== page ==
Calif. AG Warns Nestle of Legal Challenge
California Attorney General Edmund G. Brown Jr. has warned Nestle that the state will challenge the environmental plan for a bottled water plant in Siskiyou County if the company does not revise its contract to pump water from the McCloud River.
"It takes massive quantities of oil to produce plastic water bottles and to ship them in diesel trucks across the United States," Brown said. "Nestle will face swift legal challenge if it does not fully evaluate the environmental impact of diverting millions of gallons of spring water from the McCloud River into billions of plastic water bottles," he added.
Although Nestle publicly offered to reduce its annual water take to 195 million gallons of spring water per year--enough to fill 3.1 billion 8-ounce plastic bottles--the company has not yet agreed to change the terms of its contract with the McCloud Community Service District. The current 50-year contract permits the company to draw 520 million gallons of spring water each year and also to pump unlimited amounts groundwater.
In a letter sent to the Siskiyou County Planning Department, Brown said that "the environmental review for the previously proposed project had serious deficiencies," yet "the proposed changes have not been memorialized in a formal document." Brown also said "the suggested changes would require significant revision of the contract between Nestle and the McCloud Community Services District, a new, formal project proposal, and circulation of a new Draft Environmental Impact Report."
Brown also said the environmental analysis fails to consider the global warming impacts of producing and transporting millions of gallons of water including:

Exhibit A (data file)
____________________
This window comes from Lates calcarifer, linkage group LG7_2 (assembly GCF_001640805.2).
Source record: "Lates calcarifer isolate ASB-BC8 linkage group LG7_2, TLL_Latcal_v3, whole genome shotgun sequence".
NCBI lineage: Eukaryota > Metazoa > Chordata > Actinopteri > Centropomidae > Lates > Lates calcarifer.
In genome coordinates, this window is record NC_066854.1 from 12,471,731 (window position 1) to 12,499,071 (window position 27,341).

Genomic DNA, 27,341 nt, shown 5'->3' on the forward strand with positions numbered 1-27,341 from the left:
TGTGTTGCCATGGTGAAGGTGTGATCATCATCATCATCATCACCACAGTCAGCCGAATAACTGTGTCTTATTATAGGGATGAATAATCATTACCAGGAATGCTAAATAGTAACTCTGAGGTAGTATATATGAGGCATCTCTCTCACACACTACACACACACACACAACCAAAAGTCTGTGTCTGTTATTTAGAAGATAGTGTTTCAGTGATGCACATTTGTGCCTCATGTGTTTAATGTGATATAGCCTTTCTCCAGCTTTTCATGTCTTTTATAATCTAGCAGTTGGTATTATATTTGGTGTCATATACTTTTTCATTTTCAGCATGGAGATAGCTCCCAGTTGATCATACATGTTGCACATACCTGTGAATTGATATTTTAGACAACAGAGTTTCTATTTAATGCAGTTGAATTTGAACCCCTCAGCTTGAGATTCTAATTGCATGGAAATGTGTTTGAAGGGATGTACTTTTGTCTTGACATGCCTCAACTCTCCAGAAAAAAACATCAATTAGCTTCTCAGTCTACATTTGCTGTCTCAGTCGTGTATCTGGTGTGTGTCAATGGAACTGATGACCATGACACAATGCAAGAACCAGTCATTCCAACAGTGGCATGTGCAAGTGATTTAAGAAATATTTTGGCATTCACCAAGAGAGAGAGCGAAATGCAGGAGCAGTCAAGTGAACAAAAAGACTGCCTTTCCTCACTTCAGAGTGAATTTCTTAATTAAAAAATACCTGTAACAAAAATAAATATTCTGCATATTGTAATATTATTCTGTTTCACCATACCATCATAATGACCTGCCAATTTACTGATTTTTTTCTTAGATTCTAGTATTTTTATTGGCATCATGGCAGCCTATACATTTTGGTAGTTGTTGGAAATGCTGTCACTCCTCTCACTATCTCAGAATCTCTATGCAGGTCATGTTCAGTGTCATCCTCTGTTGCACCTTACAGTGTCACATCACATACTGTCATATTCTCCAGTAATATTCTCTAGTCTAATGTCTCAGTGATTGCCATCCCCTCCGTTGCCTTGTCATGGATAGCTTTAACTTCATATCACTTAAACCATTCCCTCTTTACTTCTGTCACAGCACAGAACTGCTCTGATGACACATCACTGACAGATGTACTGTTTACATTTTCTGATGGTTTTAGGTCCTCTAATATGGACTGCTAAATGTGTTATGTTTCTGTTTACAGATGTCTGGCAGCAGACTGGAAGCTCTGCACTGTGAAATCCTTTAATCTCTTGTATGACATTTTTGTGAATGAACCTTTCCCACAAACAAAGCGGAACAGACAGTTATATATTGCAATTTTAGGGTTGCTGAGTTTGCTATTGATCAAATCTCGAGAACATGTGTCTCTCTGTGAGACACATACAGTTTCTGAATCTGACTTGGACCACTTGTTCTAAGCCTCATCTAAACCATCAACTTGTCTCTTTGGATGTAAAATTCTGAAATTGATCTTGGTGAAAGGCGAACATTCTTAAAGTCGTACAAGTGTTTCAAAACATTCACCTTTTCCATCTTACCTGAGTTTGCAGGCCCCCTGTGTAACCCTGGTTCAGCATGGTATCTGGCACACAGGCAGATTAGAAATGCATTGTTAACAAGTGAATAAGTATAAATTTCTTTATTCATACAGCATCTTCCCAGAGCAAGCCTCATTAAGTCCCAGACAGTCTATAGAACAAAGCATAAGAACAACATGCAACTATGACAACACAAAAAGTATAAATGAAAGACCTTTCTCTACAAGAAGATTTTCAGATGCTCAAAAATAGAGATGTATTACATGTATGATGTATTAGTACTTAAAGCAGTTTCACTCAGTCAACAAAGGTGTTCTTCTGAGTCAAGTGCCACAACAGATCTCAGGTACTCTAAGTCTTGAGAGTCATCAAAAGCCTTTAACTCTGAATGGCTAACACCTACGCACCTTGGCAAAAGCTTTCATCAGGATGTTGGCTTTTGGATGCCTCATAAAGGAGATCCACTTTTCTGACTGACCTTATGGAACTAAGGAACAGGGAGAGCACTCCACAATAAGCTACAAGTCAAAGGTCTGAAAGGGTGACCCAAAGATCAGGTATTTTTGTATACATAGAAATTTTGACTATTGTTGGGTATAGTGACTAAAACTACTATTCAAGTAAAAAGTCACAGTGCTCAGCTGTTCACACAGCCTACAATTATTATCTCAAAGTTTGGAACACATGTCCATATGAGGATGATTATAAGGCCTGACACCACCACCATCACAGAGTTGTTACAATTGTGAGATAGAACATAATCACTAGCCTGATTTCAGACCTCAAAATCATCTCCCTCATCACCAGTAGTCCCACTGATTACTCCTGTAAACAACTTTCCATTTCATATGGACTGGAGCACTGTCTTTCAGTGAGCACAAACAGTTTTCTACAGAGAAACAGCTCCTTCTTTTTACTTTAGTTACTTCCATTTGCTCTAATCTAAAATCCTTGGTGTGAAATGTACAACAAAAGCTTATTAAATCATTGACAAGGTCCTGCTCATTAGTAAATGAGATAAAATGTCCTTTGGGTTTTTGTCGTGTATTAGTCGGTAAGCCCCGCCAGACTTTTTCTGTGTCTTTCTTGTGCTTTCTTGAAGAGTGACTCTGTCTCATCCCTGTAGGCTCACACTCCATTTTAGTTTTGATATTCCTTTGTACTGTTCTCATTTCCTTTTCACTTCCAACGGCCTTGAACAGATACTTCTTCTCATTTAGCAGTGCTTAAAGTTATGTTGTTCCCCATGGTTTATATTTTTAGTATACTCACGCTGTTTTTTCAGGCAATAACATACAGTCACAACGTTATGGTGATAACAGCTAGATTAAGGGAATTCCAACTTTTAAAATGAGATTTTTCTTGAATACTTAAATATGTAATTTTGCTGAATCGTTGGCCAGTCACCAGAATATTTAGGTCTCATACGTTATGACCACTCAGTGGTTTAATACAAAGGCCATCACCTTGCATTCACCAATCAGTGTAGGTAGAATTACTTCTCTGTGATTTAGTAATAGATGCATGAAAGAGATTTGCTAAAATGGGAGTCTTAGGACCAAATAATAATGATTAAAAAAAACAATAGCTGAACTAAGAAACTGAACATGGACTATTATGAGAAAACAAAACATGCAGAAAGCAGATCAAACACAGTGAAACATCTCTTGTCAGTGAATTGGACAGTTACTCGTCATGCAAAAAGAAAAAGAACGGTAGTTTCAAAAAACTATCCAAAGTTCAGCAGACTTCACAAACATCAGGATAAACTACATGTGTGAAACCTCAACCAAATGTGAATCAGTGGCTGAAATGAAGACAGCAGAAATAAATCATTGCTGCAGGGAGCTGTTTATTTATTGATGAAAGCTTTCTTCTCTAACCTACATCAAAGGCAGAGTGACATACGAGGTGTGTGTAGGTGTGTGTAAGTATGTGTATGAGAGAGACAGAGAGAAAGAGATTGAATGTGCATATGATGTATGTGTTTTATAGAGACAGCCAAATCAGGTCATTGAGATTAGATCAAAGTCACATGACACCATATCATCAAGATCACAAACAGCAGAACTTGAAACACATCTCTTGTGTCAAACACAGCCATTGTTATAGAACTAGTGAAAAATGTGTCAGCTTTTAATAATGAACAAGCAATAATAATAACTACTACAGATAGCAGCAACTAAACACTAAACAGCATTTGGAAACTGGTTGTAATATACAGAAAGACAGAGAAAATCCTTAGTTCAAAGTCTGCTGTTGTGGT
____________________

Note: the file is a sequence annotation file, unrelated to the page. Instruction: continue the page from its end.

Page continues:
• Greenhouse gases from producing the plastic bottles
• Electrical demand for the project
• The diesel soot and greenhouse gas emissions from truck trips.
Ninety-six percent of bottled water in the United States is sold in plastic bottles produced from fossil fuels, typically natural gas and petroleum. It took 17 million barrels of oil, not including transportation energy, to produce all the plastic bottles for American consumption in 2006. It took 900,000 tons of the chemical polyetheylene terephathalate and produced 2.5 million tons of carbon dioxide to produce all this plastic.
According to data from the Pacific Institute, it would take 1.768 million barrels of oil annually to manufacture 3.1 billion 8-ounce plastic bottles, caps, and packaging to hold 195 million gallons of water.
The McCloud River is unique among California's larger rivers in that most of its water derives from springs and underground lava aquifers rather than from rainfall or snowfall. The river and its associated riparian area provide habitat for more than 200 wildlife species. The Lower McCloud has been designated a Wild Trout Stream by the state Department of Fish and Game.
Brown has asked the County of Siskiyou to revise its environmental impact report and circulate a new draft of the environmental impact report.